Grossarl: Marriages, Births and Deaths in Grossarl

Description Usage Format Details Source References Examples

Description

Data about the number of marriages, illegitimate and legitimate births, and deaths in the Austrian Alpine village Grossarl during the 18th and 19th century.

Usage

1
data("Grossarl")

Format

Grossarl is a data frame containing 6 annual time series (1700 - 1899), 3 factors coding policy interventions and 1 vector with the year (plain numeric).

marriages

time series. Number of marriages,

illegitimate

time series. Number of illegitimate births,

legitimate

time series. Number of legitimate births,

legitimate

time series. Number of deaths,

fraction

time series. Fraction of illegitimate births,

lag.marriages

time series. Number of marriages in the previous year,

politics

ordered factor coding 4 different political regimes,

morals

ordered factor coding 5 different moral regulations,

nuptiality

ordered factor coding 5 different marriage restrictions,

year

numeric. Year of observation.

Details

The data frame contains historical demographic data from Grossarl, a village in the Alpine region of Salzburg, Austria, during the 18th and 19th century. During this period, the total population of Grossarl did not vary much on the whole, with the very exception of the period of the protestant emigrations in 1731/32.

Especially during the archbishopric, moral interventions aimed at lowering the proportion of illegitimate baptisms. For details see the references.

Source

Parish registers provide the basic demographic series of baptisms and burials (which is almost equivalent to births and deaths in the study area) and marriages. For more information see Veichtlbauer et al. (2006).

References

Veichtlbauer O., Zeileis A., Leisch F. (2006), The Impact Of Policy Interventions on a Pre-Industrial Population System in the Austrian Alps, forthcoming.

Zeileis A., Veichtlbauer O. (2002), Policy Interventions Affecting Illegitimacy in Preindustrial Austria: A Structural Change Analysis, In R. Dutter (ed.), Festschrift 50 Jahre \"Osterreichische Statistische Gesellschaft, 133-146, \"Osterreichische Statistische Gesellschaft.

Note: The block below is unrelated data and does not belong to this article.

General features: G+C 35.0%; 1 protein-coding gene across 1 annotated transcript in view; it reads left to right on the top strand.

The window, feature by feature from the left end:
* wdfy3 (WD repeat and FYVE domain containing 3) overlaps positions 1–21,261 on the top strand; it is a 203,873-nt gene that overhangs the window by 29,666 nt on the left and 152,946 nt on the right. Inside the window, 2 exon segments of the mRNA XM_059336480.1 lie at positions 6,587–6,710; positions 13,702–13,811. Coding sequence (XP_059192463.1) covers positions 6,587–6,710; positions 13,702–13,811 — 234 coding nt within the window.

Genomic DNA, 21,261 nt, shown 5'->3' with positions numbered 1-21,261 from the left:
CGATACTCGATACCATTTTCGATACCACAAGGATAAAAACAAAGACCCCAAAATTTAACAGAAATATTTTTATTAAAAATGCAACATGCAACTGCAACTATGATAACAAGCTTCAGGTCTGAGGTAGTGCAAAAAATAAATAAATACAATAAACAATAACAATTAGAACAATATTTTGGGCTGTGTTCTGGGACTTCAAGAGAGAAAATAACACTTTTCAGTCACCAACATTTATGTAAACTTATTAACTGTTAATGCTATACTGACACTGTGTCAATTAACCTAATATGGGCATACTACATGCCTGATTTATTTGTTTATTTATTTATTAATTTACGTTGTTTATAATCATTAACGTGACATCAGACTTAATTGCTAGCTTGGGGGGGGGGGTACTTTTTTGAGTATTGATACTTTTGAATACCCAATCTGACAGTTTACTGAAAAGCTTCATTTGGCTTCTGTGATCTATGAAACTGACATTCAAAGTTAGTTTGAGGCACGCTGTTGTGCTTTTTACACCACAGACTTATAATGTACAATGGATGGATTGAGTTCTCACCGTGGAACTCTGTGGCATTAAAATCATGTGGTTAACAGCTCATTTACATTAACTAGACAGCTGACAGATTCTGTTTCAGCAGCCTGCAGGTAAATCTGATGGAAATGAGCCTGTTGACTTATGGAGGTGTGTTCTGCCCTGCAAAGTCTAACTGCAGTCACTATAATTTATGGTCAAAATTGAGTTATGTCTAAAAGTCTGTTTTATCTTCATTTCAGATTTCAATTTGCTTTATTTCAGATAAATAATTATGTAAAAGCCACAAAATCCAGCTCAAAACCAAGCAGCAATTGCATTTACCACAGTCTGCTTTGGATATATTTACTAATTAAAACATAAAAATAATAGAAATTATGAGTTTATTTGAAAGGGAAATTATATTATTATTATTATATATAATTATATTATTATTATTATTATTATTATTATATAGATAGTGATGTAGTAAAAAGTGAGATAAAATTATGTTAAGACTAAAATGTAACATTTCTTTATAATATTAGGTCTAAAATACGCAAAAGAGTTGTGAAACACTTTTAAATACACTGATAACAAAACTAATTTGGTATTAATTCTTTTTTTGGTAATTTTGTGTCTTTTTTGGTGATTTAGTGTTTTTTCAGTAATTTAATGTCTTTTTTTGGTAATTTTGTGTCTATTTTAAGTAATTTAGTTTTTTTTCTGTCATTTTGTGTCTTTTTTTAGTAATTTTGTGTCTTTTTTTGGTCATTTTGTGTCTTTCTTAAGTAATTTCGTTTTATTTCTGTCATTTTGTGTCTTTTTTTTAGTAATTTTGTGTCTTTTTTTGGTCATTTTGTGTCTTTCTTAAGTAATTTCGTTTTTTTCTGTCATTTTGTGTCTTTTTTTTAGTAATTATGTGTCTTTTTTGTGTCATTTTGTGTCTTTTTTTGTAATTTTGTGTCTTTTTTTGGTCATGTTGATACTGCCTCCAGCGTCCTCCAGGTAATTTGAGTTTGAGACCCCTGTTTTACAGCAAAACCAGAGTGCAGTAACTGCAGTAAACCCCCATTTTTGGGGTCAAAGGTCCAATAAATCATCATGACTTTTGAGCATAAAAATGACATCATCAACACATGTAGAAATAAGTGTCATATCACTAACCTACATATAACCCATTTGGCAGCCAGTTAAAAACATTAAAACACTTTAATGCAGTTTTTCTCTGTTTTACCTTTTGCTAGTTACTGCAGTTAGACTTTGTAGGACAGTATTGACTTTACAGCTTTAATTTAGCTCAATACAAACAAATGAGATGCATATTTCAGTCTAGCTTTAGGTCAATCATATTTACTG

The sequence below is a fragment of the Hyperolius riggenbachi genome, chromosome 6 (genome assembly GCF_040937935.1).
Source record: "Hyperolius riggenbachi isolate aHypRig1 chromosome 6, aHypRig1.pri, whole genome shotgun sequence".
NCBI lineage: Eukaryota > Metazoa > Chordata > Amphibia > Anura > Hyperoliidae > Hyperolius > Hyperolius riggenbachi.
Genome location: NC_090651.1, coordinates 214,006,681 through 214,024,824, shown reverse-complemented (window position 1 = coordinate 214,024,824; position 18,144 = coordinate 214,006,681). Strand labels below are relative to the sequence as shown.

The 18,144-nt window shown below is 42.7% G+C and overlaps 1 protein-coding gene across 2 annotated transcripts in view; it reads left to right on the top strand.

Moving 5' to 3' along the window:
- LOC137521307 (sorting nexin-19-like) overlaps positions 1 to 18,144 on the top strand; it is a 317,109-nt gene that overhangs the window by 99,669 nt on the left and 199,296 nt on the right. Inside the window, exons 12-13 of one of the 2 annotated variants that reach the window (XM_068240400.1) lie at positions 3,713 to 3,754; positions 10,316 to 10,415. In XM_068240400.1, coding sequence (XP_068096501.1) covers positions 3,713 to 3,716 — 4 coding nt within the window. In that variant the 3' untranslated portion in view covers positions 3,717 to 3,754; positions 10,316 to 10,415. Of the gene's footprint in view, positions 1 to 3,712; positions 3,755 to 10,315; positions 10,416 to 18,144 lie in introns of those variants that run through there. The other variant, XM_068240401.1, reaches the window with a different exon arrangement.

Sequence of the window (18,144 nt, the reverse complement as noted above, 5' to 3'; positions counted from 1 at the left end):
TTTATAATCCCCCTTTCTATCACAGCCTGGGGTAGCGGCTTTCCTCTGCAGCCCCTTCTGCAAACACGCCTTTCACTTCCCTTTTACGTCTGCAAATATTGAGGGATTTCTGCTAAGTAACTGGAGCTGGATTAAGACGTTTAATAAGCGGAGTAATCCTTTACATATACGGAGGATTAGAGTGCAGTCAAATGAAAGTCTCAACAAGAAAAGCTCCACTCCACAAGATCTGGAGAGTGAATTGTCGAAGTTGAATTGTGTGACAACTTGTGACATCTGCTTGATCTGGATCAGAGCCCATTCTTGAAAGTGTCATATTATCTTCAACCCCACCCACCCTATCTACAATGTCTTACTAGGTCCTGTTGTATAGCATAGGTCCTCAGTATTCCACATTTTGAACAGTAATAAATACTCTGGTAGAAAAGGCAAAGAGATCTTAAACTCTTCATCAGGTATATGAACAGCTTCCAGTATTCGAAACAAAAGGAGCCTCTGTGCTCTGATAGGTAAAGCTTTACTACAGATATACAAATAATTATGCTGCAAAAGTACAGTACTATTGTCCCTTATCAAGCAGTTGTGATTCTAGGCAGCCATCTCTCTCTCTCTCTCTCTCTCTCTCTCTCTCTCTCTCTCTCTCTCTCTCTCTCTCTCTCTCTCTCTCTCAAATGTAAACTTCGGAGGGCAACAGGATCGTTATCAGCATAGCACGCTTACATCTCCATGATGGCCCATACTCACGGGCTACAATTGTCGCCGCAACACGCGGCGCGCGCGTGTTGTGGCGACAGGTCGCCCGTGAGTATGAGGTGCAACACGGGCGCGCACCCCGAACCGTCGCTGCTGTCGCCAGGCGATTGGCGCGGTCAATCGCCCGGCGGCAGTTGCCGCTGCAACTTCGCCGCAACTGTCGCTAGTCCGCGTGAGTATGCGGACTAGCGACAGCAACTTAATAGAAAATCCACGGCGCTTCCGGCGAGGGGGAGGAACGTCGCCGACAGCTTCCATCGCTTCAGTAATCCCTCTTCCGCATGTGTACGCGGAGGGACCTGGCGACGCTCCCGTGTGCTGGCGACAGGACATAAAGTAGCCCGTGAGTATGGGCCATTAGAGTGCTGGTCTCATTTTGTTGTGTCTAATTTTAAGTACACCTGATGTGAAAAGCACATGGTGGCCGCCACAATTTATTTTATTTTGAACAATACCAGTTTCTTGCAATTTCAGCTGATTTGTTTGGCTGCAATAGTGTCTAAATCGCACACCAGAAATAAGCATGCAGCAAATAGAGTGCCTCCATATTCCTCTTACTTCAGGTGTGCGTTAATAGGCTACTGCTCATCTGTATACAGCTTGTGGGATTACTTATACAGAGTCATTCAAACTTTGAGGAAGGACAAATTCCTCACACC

Examples

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data("Grossarl")

## time series of births, deaths, marriages
###########################################

with(Grossarl, plot(cbind(deaths, illegitimate + legitimate, marriages),
  plot.type = "single", col = grey(c(0.7, 0, 0)), lty = c(1, 1, 3),
  lwd = 1.5, ylab = "annual Grossarl series"))
legend("topright", c("deaths", "births", "marriages"), col = grey(c(0.7, 0, 0)),
  lty = c(1, 1, 3), bty = "n")

## illegitimate births
######################
## lm + MOSUM
plot(Grossarl$fraction)
fm.min <- lm(fraction ~ politics, data = Grossarl)
fm.ext <- lm(fraction ~ politics + morals + nuptiality + marriages,
  data = Grossarl)
lines(ts(fitted(fm.min), start = 1700), col = 2)
lines(ts(fitted(fm.ext), start = 1700), col = 4)
mos.min <- efp(fraction ~ politics, data = Grossarl, type = "OLS-MOSUM")
mos.ext <- efp(fraction ~ politics + morals + nuptiality + marriages,
  data = Grossarl, type = "OLS-MOSUM")
plot(mos.min)
lines(mos.ext, lty = 2)

## dating
bp <- breakpoints(fraction ~ 1, data = Grossarl, h = 0.1)
summary(bp)
## RSS, BIC, AIC
plot(bp)
plot(0:8, AIC(bp), type = "b")

## probably use 5 or 6 breakpoints and compare with
## coding of the factors as used by us
##
## politics                   1803      1816 1850
## morals      1736 1753 1771 1803
## nuptiality                 1803 1810 1816      1883
##
## m = 5            1753 1785           1821 1856 1878
## m = 6       1734 1754 1785           1821 1856 1878
##              6    2    5              1    4    3

## fitted models
coef(bp, breaks = 6)
plot(Grossarl$fraction)
lines(fitted(bp, breaks = 6), col = 2)
lines(ts(fitted(fm.ext), start = 1700), col = 4)


## marriages
############
## lm + MOSUM
plot(Grossarl$marriages)
fm.min <- lm(marriages ~ politics, data = Grossarl)
fm.ext <- lm(marriages ~ politics + morals + nuptiality, data = Grossarl)
lines(ts(fitted(fm.min), start = 1700), col = 2)
lines(ts(fitted(fm.ext), start = 1700), col = 4)
mos.min <- efp(marriages ~ politics, data = Grossarl, type = "OLS-MOSUM")
mos.ext <- efp(marriages ~ politics + morals + nuptiality, data = Grossarl,
  type = "OLS-MOSUM")
plot(mos.min)
lines(mos.ext, lty = 2)

## dating
bp <- breakpoints(marriages ~ 1, data = Grossarl, h = 0.1)
summary(bp)
## RSS, BIC, AIC
plot(bp)
plot(0:8, AIC(bp), type = "b")

## probably use 3 or 4 breakpoints and compare with
## coding of the factors as used by us
##
## politics                   1803      1816 1850
## morals      1736 1753 1771 1803
## nuptiality                 1803 1810 1816      1883
##
## m = 3       1738                     1813      1875
## m = 4       1738      1794           1814      1875
##              2         4              1         3

## fitted models
coef(bp, breaks = 4)
plot(Grossarl$marriages)
lines(fitted(bp, breaks = 4), col = 2)
lines(ts(fitted(fm.ext), start = 1700), col = 4)

strucchangeRcpp documentation built on May 26, 2021, 9:06 a.m.